Kimono: A Modern History
Like most textile enthusiasts I know, I am enchanted with all things Japanese. Living in Greece I rarely have the opportunity to see Japanese textiles in person, so when the Metropolitan Museum of Art opened its Kimono: A Modern History exhibition earlier this fall, I was on it.
Set in the Arts of Japan Galleries, alongside highlights of the permanent collection such as Isamu Noguchi’s Water Stone, this exhibition explores the fascinating history of the kimono from the late 18th century to the present day, and particularly how “its design, function, and meaning have shifted dramatically in the last one hundred and fifty years, shaped by the dialogue of Japanese traditions, modern inventions, and Western ideas.”
Featuring items both from the Museum’s holdings as well as objects on loan, the show opens with several masterworks from the Edo period (1615–1868).
These mid-19th to early 20th century firemen’s jackets are stunning examples of garments designed for labor. Made of several layers of thick quilted cotton, they were worn plain-side out, soaked in water. Here they are displayed inside-out, the way they were worn after putting out a fire, with elaborate images of warrior heroes or mythical creatures.
The exhibition highlights how the opening up of Japan’s ports to international trade in 1854 transformed the textile industry, affecting both kimono production and Western dress. I was most drawn to examples of kimonos which reflect the influence of Western oil paintings.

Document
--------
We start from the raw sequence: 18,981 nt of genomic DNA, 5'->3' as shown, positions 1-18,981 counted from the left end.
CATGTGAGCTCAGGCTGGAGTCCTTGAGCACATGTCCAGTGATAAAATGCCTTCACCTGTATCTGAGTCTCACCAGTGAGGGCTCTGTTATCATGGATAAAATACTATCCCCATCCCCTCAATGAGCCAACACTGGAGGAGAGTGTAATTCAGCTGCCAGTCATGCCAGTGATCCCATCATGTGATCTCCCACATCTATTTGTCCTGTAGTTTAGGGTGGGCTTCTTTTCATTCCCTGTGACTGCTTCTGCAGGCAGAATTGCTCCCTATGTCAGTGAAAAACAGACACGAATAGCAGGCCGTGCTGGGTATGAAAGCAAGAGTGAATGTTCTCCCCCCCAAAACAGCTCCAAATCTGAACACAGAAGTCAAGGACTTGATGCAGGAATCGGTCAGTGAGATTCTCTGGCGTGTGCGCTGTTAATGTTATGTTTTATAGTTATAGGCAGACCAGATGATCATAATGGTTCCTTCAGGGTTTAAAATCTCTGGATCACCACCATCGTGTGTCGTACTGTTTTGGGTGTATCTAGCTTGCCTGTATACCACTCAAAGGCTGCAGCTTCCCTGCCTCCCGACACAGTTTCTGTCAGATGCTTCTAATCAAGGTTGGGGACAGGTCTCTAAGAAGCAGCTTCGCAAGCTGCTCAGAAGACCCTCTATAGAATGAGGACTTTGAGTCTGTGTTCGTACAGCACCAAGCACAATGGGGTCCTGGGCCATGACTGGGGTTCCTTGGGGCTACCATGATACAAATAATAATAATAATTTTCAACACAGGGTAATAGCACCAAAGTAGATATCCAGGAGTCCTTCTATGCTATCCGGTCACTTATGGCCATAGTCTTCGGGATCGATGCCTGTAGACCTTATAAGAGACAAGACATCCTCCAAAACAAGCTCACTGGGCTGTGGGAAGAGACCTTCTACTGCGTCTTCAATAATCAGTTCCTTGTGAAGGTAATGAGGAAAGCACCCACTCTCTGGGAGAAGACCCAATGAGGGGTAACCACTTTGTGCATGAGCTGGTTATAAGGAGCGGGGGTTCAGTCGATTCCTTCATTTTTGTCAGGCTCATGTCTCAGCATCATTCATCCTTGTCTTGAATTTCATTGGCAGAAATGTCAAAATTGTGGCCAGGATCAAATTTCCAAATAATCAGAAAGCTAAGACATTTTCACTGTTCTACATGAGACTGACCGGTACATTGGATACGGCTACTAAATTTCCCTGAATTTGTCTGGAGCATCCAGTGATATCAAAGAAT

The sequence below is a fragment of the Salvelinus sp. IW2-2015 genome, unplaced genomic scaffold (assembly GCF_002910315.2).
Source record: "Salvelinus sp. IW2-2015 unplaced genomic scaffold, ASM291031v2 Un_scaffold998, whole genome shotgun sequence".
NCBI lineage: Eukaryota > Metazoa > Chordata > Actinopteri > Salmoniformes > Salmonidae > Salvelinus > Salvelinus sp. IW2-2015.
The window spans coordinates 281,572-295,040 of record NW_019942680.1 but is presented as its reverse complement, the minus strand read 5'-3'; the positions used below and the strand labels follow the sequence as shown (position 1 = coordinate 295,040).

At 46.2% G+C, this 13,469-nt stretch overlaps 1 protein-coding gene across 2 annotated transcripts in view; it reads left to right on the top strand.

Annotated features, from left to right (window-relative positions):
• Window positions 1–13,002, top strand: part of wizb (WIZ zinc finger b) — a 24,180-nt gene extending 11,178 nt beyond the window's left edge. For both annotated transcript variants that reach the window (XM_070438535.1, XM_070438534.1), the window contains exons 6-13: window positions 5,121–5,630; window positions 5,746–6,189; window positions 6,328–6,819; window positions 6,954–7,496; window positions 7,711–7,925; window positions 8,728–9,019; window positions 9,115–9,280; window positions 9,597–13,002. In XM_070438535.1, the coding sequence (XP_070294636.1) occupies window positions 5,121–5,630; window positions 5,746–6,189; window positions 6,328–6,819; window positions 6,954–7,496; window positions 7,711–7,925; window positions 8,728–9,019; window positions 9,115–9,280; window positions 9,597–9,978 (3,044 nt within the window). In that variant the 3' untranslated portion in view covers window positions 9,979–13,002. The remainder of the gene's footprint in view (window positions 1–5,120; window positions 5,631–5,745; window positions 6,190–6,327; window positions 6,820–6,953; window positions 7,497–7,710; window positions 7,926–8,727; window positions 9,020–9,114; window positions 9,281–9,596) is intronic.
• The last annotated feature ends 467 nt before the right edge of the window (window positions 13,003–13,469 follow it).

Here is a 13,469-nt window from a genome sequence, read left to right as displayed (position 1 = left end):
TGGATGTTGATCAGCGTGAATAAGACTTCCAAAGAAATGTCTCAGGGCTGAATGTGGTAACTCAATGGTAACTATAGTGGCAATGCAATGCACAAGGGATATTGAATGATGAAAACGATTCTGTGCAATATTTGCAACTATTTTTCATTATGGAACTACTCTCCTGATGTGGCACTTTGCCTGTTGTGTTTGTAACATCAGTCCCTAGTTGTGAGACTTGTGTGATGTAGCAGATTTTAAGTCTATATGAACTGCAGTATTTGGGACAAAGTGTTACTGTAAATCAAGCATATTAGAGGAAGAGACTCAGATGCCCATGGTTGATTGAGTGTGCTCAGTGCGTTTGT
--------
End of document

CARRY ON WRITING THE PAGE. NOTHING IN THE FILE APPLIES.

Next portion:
The Japanese adopted Western synthetic dyes and combined them with traditional Japanese stencil-dyeing techniques. This led to the development of sophisticated stencil paste-resist dyeing (kata-yūzen), as seen here further embellished with gold thread embroidery.
Twentieth century history is also reflected in wartime propaganda kimonos on display.
The bold geometrics and vivid colors of mass-produced Meisen kimonos became popular for everyday wear in the early 20th century.
The exhibition also features contemporary kimonos created by designers designated by the Japanese government as Living National Treasures. This is a detail of Serizawa Keisuke’s ‘Kimono with Pine, Bamboo, and Topiary Holly Trees,’ c. 1962.
Related objects such as folding screens, lacquerware and ceramics, as well as these pattern books, complement the rich display of textiles.
Finally, select garments by Hanae Mori, Yohji Yamamoto, Issey Miyake and others illustrate how the kimono is a source of inspiration for contemporary designers.
Kimono: A Modern History is on view now through January 19, 2015 at the Metropolitan Museum of Art, NYC.